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Cytokines and Disability in Interferon-β-1b Treated and Untreated Women with Multiple Sclerosis
Anastasiya G. Trenova, Georgy S. Slavov, Maria G. Manova, Ivanka I. Kostadinova
Archives of Medical Research, Available online 14 August 2014
Background and Aims
T-helper (Th) cells involved in the pathogenesis of multiple sclerosis (MS) represent a functionally heterogeneous population defined by their cytokine secretion profile. The effects of immunotherapeutic drugs on the cytokine network are still not fully clarified. This study aimed to investigate serum levels of IFN-γ, TNF-α, IL-4, IL-10 in interferon-β-1b-treated and untreated women with relapsing-remitting MS (RRMS) in comparison with healthy controls and the relationship between cytokine concentrations and the degree of disability.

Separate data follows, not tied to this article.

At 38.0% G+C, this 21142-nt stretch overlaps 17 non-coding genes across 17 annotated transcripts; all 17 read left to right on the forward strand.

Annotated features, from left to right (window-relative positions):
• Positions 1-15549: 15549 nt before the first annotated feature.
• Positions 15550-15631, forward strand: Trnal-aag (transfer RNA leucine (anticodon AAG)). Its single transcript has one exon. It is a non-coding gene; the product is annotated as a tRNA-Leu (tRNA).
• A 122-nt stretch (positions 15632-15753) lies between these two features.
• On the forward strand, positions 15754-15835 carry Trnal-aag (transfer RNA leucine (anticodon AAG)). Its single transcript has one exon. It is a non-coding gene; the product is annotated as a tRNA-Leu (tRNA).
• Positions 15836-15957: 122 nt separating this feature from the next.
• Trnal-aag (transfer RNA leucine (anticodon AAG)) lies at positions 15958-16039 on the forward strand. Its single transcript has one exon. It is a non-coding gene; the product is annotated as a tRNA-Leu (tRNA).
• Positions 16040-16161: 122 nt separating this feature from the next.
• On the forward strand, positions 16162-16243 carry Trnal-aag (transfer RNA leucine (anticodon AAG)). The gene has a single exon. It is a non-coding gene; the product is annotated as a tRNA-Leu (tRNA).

The study included 35 women with RRMS and 35 age-matched healthy controls. The patients were divided in two groups: Group A—without disease modifying treatment; Group B—treated with interferon-β-1b. Degree of disability was assessed by the Expanded Disability Status Scale (EDSS). Serum cytokine concentrations were measured by ELISA during relapse and remission.
Group A showed higher IFN-γ in remission (p = 0.0239) than the controls; Group B had lower IFN-γ during relapse (p = 0.0226) than controls. EDSS in relapse correlated with the levels of IL-10 for Group A (p = 0.015) and with the concentration of IFN-γ for Group B (p = 0.039). Nontreated patients showed higher EDSS in relapse compared to the interferon-β-1b-treated group (p = 0.005).
We found an imbalance in the patients' cytokine profile, which may be seen as supportive of the hypothesis that demyelination in the central nervous system is mediated by Th1 lymphocytes. IFN-γ is probably one of the important indicators for intensity of the immune reaction and shows promise as a potential biomarker for the therapeutic effect of interferon-β-1b. The role of IL-10 in the autoimmune process needs further investigation.